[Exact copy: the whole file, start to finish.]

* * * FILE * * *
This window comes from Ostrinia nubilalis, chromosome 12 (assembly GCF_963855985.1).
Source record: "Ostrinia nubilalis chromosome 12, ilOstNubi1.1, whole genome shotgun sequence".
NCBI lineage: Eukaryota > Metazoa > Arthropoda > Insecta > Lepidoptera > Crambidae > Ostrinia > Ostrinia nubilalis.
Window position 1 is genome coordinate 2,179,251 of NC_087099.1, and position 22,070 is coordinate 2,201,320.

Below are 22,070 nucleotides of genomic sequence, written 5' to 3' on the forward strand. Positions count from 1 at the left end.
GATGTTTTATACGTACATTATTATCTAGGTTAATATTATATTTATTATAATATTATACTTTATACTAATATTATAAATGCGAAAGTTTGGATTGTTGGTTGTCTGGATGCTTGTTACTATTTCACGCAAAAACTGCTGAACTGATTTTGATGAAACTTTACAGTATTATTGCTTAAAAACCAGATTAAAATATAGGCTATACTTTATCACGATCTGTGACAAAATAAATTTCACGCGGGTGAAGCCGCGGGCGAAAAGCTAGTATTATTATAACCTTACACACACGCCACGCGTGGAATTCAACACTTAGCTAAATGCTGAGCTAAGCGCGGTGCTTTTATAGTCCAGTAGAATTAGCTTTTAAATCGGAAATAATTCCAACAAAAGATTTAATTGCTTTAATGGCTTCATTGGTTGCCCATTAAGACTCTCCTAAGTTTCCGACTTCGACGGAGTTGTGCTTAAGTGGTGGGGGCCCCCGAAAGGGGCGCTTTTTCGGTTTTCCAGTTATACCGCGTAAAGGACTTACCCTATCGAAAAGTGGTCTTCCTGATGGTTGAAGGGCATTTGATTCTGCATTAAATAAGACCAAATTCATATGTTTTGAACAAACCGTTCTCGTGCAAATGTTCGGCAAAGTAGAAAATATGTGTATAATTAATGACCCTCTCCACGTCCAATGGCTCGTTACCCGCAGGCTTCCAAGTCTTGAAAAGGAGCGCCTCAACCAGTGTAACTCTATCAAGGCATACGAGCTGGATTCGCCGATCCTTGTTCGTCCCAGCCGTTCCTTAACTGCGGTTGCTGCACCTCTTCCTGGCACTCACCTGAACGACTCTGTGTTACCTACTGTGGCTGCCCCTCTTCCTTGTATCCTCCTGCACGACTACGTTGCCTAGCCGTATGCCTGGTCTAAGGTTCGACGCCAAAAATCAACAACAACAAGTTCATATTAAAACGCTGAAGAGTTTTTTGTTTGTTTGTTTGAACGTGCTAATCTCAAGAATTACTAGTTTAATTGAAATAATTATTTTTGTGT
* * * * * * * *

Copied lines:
This window comes from Ostrinia nubilalis, chromosome 12 (assembly GCF_963855985.1).
Source record: "Ostrinia nubilalis chromosome 12, ilOstNubi1.1, whole genome shotgun sequence".
NCBI lineage: Eukaryota > Metazoa > Arthropoda > Insecta > Lepidoptera > Crambidae > Ostrinia > Ostrinia nubilalis.
Window position 1 is genome coordinate 2,179,251 of NC_087099.1, and position 22,070 is coordinate 2,201,320.

Below are 22,070 nucleotides of genomic sequence, written 5' to 3' on the forward strand. Positions count from 1 at the left end.
GATGTTTTATACGTACATTATTATCTAGGTTAATATTATATTTATTATAATATTATACTTTATACTAATATTATAAATGCGAAAGTTTGGATTGTTGGTTGTCTGGATGCTTGTTACTATTTCACGCAAAAACTGCTGAACTGATTTTGATGAAACTTTACAGTATTATTGCTTAAAAACCAGATTAAAATATAGGCTATACTTTATCACGATCTGTGACAAAATAAATTTCACGCGGGTGAAGCCGCGGGCGAAAAGCTAGTATTATTATAACCTTACACACACGCCACGCGTGGAATTCAACACTTAGCTAAATGCTGAGCTAAGCGCGGTGCTTTTATAGTCCAGTAGAATTAGCTTTTAAATCGGAAATAATTCCAACAAAAGATTTAATTGCTTTAATGGCTTCATTGGTTGCCCATTAAGACTCTCCTAAGTTTCCGACTTCGACGGAGTTGTGCTTAAGTGGTGGGGGCCCCCGAAAGGGGCGCTTTTTCGGTTTTCCAGTTATACCGCGTAAAGGACTTACCCTATCGAAAAGTGGTCTTCCTGATGGTTGAAGGGCATTTGATTCTGCATTAAATAAGACCAAATTCATATGTTTTGAACAAACCGTTCTCGTGCAAATGTTCGGCAAAGTAGAAAATATGTGTATAATTAATGACCCTCTCCACGTCCAATGGCTCGTTACCCGCAGGCTTCCAAGTCTTGAAAAGGAGCGCCTCAACCAGTGTAACTCTATCAAGGCATACGAGCTGGATTCGCCGATCCTTGTTCGTCCCAGCCGTTCCTTAACTGCGGTTGCTGCACCTCTTCCTGGCACTCACCTGAACGACTCTGTGTTACCTACTGTGGCTGCCCCTCTTCCTTGTATCCTCCTGCACGACTACGTTGCCTAGCCGTATGCCTGGTCTAAGGTTCGACGCCAAAAATCAACAACAACAAGTTCATATTAAAACGCTGAAGAGTTTTTTGTTTGTTTGTTTGAACGTGCTAATCTCAAGAATTACTAGTTTAATTGAAATAATTATTTTTGTGT